the Southerner Online

Declaration of National Emergency abuses executive powers

George Lefkowicz, News Section Editor

Hang on for a minute...we're trying to find some more stories you might like.


Email This Story






On Feb. 15, 2019, President Donald Trump did two completely different things. First, he signed a bipartisan stopgap spending bill to fund the government and avert another government shutdown. The second action by President Trump was to declare a National Emergency in order to divert funds to build a wall on the southern border after Congress didn’t give them to him.

There are many problems in regards to this unilateral solution by the White House for a so-called “invasion” at the United States border with Mexico. Since the enactment of the National Emergencies Act in 1976, there have been 56 national emergencies enacted with 32 being currently in effect as Congress renews them every year for reasonable justification.

Before President Trump enacted his most recent National Emergency it had been 18 years since the last state of emergency was declared in regards to the United States armed forces. Before Trump, President Bush declared a state of emergency after the Sept. 11th terrorist attack. Seeing as though Bush was responding to the worst terrorist attack ever and Trump is talking about that fleeing persecution it seems that Trump is going showing a clear abuse of power.

As well as using sweeping national power to make a political point, declaring a National Emergency in terms of building a border wall directly goes against the basis of Federal Law in the United States. The Posse Comitatus Act last revised in 2005 states that if someone “except in cases and under circumstances expressly authorized by the Constitution or Act of Congress, willfully uses any part of the Army or the Air Force as a posse comitatus or otherwise to execute the laws shall be fined under this title or imprisoned not more than two years, or both.”

This act means that if President Trump attempted to use military forces to build any portion of a border wall or enforce domestic authority in regards to the Caravans of asylum seekers that he and anyone else involved would face up to two years in federal prison and in the case of the President would face impeachment.

Now there have been exceptions to this statue that has checked the power of the executive branch. After Hurricane Katrina in 2005, Congress granted special privileges to the National Emergency President Bush declared. This special provision allowed the military to play a backup role in major public emergencies.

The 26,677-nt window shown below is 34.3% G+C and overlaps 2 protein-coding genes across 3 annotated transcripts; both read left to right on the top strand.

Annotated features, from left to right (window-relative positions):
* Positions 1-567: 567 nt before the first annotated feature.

While some may think that this gives President Trump the precedent to use the Military in such actions but a reversal occurred in 2008 when the Bush administration repealed this law. It was probably for the best as Congress has shown the willingness to assist in real emergencies and not asylum seekers fleeing persecution and death in their home countries.

The pushback against the most recent national emergency has already begun as 16 different states are currently suing the Federal Government for using this National Emergency as a political tool citing not only the Posse Comitatus Act but also the mismanagement of federal funds.

Courtesy of the Washington Post
On Feb. 15 2019 President Donald Trump announced a national emergency in a unilateral move to secure funding for a border wall on the southerner border. This move has been blasted politicians in Washington as a broad overstep of executive power.

It seems that when President Trump decided to announce this national emergency in the same place where Supreme Court Nominees are announced that he himself set the tone for executive power in years to come.

Print Friendly, PDF & Email
About the Writer
George Lefkowicz, News Section Editor

Contact:

GLefkowicz@thesoutherneronline.com

 

Leave a Comment

Comments are closed.

Hang on for a minute...we're trying to find some more stories you might like.


Email This Story






An upbeat website for a downtown school
Declaration of National Emergency abuses executive powers